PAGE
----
Dwarf Mexican Firebush, Firecracker Shrub, Scarlet Bush, Hummingbird Bush 'Compacta'

Hamelia patens

Family: Rubiaceae
Genus: Hamelia (ham-EE-lee-uh) (Info)
Species: patens (PAT-ens) (Info)
Cultivar: Compacta



Foliage Color:

Unknown - Tell us

Bloom Characteristics:

This plant is attractive to bees, butterflies and/or birds

Water Requirements:

Drought-tolerant; suitable for xeriscaping

Where to Grow:

Suitable for growing in containers


4-6 ft. (1.2-1.8 m)

6-8 ft. (1.8-2.4 m)


4-6 ft. (1.2-1.8 m)


USDA Zone 8b: to -9.4 C (15 F)

USDA Zone 9a: to -6.6 C (20 F)

USDA Zone 9b: to -3.8 C (25 F)

USDA Zone 10a: to -1.1 C (30 F)

USDA Zone 10b: to 1.7 C (35 F)

USDA Zone 11: above 4.5 C (40 F)

Sun Exposure:

Sun to Partial Shade


Unknown - Tell us

Bloom Color:

Gold (Yellow-Orange)

Bloom Time:

Mid Spring

Late Spring/Early Summer

Mid Summer

Late Summer/Early Fall

Mid Fall

Late Fall/Early Winter




Provides winter interest

Other details:

Unknown - Tell us

Soil pH requirements:

5.6 to 6.0 (acidic)

6.1 to 6.5 (mildly acidic)

6.6 to 7.5 (neutral)

7.6 to 7.8 (mildly alkaline)

Patent Information:

Unknown - Tell us

Propagation Methods:

From herbaceous stem cuttings

From softwood cuttings

From semi-hardwood cuttings

By simple layering

By air layering

By tip layering

Seed Collecting:

Allow seedheads to dry on plants; remove and collect seeds

Allow unblemished fruit to ripen; clean and dry seeds

Properly cleaned, seed can be successfully stored


This plant has been said to grow in the following regions:

Phoenix, Arizona

Bartow, Florida

Boca Raton, Florida

Citra, Florida

Clearwater, Florida

Malabar, Florida

Miami, Florida

New Port Richey, Florida

Palm Coast, Florida

Wauchula, Florida

West Palm Beach, Florida

Winter Springs, Florida

Gonzales, Louisiana

Youngsville, Louisiana

Jackson, Mississippi

Elizabeth City, North Carolina

Saint George, South Carolina

Abilene, Texas

Austin, Texas (2 reports)

Conroe, Texas

Fort Worth, Texas

Georgetown, Texas

Houston, Texas (2 reports)

Humble, Texas

Kingsland, Texas

Missouri City, Texas

Richmond, Texas

San Antonio, Texas (2 reports)

Sugar Land, Texas

show all

Gardeners' Notes:


On May 22, 2012, Jcmeinster from Conroe, TX wrote:

It's a beautiful bush , it's a new addition to the butterfly garden , well branched and lots of tubular yellow and orange flowers .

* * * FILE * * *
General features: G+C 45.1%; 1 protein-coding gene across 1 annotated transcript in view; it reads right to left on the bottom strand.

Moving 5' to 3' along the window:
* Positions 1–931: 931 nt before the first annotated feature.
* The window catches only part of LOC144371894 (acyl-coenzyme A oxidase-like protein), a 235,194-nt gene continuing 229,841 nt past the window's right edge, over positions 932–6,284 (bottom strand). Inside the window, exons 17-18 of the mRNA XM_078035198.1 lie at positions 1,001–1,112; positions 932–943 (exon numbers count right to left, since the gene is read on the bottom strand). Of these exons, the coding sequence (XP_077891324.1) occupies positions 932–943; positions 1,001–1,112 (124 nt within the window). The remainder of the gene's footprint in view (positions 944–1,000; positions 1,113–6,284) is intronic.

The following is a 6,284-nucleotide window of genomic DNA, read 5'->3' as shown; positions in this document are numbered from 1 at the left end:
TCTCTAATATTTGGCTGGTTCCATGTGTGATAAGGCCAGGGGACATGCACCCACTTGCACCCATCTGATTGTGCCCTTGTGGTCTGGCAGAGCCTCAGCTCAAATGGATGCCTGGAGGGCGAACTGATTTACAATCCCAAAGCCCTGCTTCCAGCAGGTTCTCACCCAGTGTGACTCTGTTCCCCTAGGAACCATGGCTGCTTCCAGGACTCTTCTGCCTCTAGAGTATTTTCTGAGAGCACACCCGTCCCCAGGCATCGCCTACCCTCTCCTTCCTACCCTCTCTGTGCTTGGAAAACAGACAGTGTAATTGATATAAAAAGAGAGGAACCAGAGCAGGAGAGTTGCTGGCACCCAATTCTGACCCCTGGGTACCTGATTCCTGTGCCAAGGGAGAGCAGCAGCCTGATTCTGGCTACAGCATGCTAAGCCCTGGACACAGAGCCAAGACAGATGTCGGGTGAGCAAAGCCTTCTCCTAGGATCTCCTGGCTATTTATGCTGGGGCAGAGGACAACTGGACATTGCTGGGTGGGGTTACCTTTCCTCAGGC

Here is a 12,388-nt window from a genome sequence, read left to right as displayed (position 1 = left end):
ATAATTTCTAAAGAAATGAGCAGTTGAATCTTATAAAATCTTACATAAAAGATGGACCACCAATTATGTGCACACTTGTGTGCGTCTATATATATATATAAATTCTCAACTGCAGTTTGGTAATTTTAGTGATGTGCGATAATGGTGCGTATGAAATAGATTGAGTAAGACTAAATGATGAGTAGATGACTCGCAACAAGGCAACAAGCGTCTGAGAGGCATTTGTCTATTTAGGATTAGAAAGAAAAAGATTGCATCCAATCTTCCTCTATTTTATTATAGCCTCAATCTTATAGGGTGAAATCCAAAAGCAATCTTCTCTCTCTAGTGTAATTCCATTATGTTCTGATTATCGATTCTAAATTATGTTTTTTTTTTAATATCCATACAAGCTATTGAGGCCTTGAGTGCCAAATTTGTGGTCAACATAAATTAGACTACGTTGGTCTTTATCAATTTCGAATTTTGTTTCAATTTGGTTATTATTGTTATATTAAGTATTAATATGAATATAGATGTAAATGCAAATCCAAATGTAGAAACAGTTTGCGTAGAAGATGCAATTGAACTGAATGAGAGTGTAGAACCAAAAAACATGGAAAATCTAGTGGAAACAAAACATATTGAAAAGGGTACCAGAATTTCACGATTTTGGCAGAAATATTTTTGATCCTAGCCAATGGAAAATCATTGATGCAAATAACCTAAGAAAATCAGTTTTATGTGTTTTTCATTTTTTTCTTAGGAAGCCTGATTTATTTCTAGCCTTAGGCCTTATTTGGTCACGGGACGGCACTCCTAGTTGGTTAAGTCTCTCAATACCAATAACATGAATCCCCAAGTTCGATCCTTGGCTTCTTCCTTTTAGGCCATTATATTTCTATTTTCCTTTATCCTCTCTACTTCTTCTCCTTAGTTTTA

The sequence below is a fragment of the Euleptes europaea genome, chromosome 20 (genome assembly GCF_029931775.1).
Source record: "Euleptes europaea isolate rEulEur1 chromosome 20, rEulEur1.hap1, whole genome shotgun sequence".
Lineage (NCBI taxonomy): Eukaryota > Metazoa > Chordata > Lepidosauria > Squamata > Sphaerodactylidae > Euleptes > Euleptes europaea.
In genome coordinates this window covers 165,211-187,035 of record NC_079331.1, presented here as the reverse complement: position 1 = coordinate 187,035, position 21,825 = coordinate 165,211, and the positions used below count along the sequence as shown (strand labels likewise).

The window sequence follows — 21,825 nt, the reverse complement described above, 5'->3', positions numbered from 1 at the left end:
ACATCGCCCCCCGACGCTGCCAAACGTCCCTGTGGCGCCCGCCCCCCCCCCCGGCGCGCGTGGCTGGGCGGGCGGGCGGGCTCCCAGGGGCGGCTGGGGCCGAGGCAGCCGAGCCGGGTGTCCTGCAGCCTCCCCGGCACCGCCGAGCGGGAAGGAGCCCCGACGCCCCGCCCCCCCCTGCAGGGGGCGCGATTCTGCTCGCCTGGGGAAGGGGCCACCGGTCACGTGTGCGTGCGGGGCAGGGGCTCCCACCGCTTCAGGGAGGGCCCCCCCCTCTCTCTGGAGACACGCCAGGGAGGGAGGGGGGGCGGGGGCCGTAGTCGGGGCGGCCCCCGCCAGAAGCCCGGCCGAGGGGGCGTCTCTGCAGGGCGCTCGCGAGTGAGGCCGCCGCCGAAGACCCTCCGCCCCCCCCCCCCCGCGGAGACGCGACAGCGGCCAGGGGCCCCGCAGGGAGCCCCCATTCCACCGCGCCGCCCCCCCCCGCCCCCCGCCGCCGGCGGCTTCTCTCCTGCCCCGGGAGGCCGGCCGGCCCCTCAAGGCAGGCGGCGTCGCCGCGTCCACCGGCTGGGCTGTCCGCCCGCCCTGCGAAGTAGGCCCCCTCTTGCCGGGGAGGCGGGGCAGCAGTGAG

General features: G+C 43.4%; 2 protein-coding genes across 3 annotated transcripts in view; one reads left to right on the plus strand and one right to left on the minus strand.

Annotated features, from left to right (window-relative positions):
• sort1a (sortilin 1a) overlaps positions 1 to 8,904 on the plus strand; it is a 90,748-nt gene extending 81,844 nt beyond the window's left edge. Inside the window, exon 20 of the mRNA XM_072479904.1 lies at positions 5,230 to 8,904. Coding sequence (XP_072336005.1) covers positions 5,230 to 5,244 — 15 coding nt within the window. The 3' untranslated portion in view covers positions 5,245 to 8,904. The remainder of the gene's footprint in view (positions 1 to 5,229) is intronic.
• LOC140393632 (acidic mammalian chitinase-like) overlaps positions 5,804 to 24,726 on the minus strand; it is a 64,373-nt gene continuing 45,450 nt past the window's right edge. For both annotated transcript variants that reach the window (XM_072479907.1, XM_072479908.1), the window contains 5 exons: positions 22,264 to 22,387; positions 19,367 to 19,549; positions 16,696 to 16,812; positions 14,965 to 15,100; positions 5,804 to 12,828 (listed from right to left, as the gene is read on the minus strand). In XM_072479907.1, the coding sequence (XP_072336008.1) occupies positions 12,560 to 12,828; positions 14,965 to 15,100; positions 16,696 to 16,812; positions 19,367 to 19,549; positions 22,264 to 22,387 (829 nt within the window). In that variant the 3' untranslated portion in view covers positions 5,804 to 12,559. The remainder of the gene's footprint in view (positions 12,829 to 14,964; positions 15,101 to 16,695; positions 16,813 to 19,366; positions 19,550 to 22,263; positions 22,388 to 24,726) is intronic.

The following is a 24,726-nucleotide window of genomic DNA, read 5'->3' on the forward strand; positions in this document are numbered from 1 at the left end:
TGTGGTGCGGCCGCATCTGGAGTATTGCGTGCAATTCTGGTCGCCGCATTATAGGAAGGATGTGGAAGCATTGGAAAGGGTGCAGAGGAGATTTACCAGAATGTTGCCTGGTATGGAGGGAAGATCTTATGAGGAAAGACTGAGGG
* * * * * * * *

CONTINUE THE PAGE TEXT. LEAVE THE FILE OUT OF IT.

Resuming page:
On Jul 25, 2011, sunkissed from Winter Springs, FL (Zone 9b) wrote:

This plant can still get quite big for being a compact Firebush. I have had this in my garden for three seasons now. Each winter it has totally frozen to the ground when temperatures dipped below freezing. Around April it comes back and by July it is a good five feet tall and requiring some trimming to keep it in control. The flowers attract hummingbirds constantly. It does very well in a sunny location and pretty drought tolerant once established. Sometimes it does get aphids on the tips but doesn't seem to bother the blooms at all. The ants take care of them for me.


On Sep 9, 2009, vossner from Richmond, TX (Zone 9a) wrote:

The term compacta does not refer to the overall size of the plant but rather the small size of the flowers and foliage. Mine is 4 ft tall and requires pruning to control size. Still a great plant and a great hummer attractant.


On Aug 3, 2005, KDTX from Fort Worth, TX wrote:

This is a very attractive version of the standard firebush and it grows well in Texas. It's the perfect size for a patio or a balcony which faces east, south or west. Hummingbirds and butterflies are drawn to it and feed voraciously from it's long tubular blooms. Being an evergreen it adds much interest in winter too. The plant also has medicinal properties.


On Jul 1, 2004, MotherNature4 from Bartow, FL (Zone 9a) wrote:

This is a pleasing dwarf version of the 8 ft Fire Bush in my yard. It won't overpower a butterfly garden like its big brother.

The golden tubular flowers are held up by bright red stems. They are about the same size as the larger version. It is almost everblooming. Butterflies and Hummingbirds find it attractive.

The dark blue seeds are devoured by Mockingbirds and Catbirds.

2008 Addition: As time has passed, my Hamelia patens 'compacta' has grown to about 7 ft. high, and is 6 ft. wide. I prune it, too. It has yellow tubes in the flowers. The leaves are smaller than the species and the flowers look different. It is everblooming. Humminbirds can't resist it.